Matte Blanco also noted that the unconscious treats people and objects as belonging to different classes (a class being a collection of things that share a characteristic). As an example, take two people, person A and person B. A is a woman, B is a man. A is small, B is tall. We can say that A belongs to the class of humans who are female. She also belongs to the class of humans who are of small stature. That distinguishes her from B, who belongs to the class of humans who are male, and the class of humans who are tall. Matte Blanco realized that the unconscious sees all members of a class as identical, even if they differ in characteristics other than the characteristic that defines the class they share. As an example: the unconscious may treat all women as identical, despite the fact that among women there is great diversity. Consciously, someone may be aware of the differences between women, but the unconscious perceives them all as the same. Our thinking is always partially symmetrical and partially asymmetrical. The deeper into the unconscious we go, the more symmetrical our thinking becomes – this is why in dreams, the women the person of the above example encounters may all be very similar, since the differences we process with asymmetrical thinking are not present. But also in our everyday lives symmetric logic is present and underlies our thinking.

How is this related to practical problems like the transference described above? 

Let’s look at the patient described above. Her parents belong to the following classes: “people who are supposed to take care of her”, “people who are not trustworthy”, “abusive people”, “unreliable people”, and many more. Her therapist, if he is a good therapist, may belong to these classes: “people who are supposed to take care of her”, “trustworthy people”, “reliable people”, “caring people”. Now, from the point of view of asymmetrical logic, her parents and the therapist are completely different people – the only aspect they share is the parental role with respect to the patient. But the symmetrical logic that is active in the patient’s unconscious leads her to believe that, because the therapist shares one characteristic with her parents, he also shares all other characteristics, i.e. that her therapist and her parents are identical.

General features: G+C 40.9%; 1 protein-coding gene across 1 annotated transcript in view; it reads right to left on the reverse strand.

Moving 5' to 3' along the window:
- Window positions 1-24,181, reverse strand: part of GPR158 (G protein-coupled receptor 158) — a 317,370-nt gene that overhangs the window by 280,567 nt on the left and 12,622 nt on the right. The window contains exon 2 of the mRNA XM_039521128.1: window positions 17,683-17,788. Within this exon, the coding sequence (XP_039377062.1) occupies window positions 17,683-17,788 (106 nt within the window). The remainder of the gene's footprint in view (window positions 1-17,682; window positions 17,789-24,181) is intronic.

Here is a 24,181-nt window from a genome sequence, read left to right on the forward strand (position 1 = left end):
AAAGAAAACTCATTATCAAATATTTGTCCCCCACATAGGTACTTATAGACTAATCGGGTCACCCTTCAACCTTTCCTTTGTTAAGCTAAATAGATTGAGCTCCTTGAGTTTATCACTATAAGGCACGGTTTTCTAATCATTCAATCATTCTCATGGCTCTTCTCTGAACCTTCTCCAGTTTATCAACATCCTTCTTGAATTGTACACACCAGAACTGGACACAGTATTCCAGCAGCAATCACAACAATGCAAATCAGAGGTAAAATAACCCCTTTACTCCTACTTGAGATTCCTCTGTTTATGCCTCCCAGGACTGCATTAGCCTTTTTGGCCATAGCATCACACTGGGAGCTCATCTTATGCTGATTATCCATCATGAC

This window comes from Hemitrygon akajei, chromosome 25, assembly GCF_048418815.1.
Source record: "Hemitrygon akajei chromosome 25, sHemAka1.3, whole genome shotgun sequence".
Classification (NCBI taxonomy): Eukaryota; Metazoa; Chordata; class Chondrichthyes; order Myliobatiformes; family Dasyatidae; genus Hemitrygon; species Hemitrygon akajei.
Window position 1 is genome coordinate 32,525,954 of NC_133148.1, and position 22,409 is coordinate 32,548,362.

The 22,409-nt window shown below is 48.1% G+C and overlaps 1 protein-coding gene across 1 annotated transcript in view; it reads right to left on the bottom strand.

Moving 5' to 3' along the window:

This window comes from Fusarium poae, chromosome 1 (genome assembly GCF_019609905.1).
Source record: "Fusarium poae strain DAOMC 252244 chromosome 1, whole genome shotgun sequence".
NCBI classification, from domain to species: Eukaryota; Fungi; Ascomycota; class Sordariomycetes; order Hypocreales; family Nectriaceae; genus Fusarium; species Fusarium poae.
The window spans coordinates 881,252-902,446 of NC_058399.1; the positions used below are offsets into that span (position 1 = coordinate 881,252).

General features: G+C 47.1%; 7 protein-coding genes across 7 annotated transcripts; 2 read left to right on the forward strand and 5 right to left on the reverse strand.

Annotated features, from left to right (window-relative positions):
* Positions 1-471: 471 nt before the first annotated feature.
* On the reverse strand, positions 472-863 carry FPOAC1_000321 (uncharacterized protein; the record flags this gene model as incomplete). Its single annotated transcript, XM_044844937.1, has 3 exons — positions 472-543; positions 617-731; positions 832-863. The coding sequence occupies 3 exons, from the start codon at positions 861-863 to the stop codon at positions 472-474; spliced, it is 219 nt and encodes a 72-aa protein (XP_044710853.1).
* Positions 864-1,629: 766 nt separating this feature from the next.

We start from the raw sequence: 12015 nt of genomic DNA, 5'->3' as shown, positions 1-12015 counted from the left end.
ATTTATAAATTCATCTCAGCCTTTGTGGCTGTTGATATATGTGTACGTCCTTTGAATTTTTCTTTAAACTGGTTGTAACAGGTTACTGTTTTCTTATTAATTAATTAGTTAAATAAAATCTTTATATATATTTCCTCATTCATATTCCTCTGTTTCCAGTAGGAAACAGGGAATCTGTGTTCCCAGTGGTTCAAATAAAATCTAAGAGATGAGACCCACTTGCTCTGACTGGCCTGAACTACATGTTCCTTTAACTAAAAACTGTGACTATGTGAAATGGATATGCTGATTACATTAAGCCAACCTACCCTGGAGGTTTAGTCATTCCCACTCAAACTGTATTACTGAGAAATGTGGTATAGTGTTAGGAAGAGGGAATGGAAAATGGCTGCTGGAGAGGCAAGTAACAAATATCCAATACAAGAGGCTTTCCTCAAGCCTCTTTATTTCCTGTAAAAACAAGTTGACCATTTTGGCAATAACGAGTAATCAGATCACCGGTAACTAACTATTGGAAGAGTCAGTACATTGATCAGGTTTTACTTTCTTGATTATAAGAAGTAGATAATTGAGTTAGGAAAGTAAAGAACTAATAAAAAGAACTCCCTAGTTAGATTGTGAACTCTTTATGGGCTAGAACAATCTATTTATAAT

What this means is that whenever we perceive things and think about them, the infinite multitude of our past experience is always present in the symmetrical unconscious. When I interact with a man, I do not only interact with this person, I interact with all the men and ideas of maleness I have so far encountered in my life. To the symmetrical unconscious this man is identical to all the men I have met so far, and how I perceive him will depend on the experiences I have made with men. The same is true for all women; for all parental figures: parents, teachers, therapists, priests. If I take a decision, all the decisions I have taken so far are present in my mind. If I try to do something new, all my past experiences with newness will color the experience. And so on and so forth.